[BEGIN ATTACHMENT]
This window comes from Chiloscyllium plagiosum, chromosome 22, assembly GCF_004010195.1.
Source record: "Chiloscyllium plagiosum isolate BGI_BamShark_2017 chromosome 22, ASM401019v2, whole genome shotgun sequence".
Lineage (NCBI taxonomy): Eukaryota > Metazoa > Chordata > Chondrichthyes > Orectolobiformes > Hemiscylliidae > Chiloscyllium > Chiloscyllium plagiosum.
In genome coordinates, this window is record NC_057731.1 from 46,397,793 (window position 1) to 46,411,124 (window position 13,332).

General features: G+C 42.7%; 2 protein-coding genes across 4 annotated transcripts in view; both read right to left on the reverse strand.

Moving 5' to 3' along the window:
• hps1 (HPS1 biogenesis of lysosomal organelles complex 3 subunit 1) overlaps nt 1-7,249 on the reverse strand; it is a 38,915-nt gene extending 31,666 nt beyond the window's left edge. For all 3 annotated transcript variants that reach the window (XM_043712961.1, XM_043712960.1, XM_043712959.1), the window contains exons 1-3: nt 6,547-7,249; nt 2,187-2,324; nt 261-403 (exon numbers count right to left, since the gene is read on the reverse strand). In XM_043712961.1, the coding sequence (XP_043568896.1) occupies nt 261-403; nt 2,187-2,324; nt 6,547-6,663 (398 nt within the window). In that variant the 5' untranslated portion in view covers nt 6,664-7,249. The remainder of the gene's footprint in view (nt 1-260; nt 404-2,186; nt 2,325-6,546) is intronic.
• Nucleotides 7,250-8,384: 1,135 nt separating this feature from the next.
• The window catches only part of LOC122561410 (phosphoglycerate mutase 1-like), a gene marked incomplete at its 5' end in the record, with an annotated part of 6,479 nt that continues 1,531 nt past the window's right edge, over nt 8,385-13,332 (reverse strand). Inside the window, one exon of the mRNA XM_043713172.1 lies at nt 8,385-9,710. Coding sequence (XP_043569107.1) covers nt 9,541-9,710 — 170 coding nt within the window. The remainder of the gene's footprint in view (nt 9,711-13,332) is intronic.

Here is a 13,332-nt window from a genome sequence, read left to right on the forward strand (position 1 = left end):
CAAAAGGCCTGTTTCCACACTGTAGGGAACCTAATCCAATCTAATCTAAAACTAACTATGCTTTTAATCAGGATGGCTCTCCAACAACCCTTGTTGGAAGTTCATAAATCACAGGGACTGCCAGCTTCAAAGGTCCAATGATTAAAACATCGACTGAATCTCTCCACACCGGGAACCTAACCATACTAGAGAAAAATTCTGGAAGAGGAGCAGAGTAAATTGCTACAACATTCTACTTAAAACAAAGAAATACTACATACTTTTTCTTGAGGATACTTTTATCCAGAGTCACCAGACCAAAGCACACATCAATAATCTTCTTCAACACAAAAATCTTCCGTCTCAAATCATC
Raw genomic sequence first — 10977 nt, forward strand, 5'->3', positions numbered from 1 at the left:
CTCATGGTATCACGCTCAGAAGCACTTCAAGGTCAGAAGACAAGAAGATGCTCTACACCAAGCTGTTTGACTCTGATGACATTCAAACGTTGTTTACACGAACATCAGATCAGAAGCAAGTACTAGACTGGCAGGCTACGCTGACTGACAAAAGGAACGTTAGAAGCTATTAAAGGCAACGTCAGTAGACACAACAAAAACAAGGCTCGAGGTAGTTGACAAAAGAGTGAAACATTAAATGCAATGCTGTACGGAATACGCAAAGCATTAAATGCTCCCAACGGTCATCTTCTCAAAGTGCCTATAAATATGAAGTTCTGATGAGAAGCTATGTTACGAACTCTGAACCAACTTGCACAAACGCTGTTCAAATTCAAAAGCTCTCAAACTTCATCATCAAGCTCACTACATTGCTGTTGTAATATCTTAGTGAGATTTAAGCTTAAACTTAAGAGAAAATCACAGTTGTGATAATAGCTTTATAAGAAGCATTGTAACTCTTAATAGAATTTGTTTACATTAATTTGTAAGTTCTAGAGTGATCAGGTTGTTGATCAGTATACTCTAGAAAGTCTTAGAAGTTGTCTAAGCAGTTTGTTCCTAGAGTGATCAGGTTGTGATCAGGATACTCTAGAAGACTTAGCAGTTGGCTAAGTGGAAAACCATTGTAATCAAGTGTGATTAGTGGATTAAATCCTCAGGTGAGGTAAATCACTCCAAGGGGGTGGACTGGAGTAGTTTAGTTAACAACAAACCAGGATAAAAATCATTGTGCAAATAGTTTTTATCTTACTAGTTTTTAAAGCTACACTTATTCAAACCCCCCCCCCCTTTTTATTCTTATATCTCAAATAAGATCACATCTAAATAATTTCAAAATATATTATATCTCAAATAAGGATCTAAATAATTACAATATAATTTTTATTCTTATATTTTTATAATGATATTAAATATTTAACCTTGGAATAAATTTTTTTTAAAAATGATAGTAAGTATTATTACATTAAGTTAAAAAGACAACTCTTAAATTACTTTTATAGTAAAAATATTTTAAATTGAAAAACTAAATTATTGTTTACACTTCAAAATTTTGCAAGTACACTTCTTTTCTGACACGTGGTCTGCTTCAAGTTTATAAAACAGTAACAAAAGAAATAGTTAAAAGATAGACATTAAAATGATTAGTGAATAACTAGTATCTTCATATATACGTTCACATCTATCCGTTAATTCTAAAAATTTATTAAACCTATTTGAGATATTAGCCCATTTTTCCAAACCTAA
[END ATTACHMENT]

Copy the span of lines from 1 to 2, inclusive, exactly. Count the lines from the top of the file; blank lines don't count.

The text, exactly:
This window comes from Chiloscyllium plagiosum, chromosome 22, assembly GCF_004010195.1.
Source record: "Chiloscyllium plagiosum isolate BGI_BamShark_2017 chromosome 22, ASM401019v2, whole genome shotgun sequence".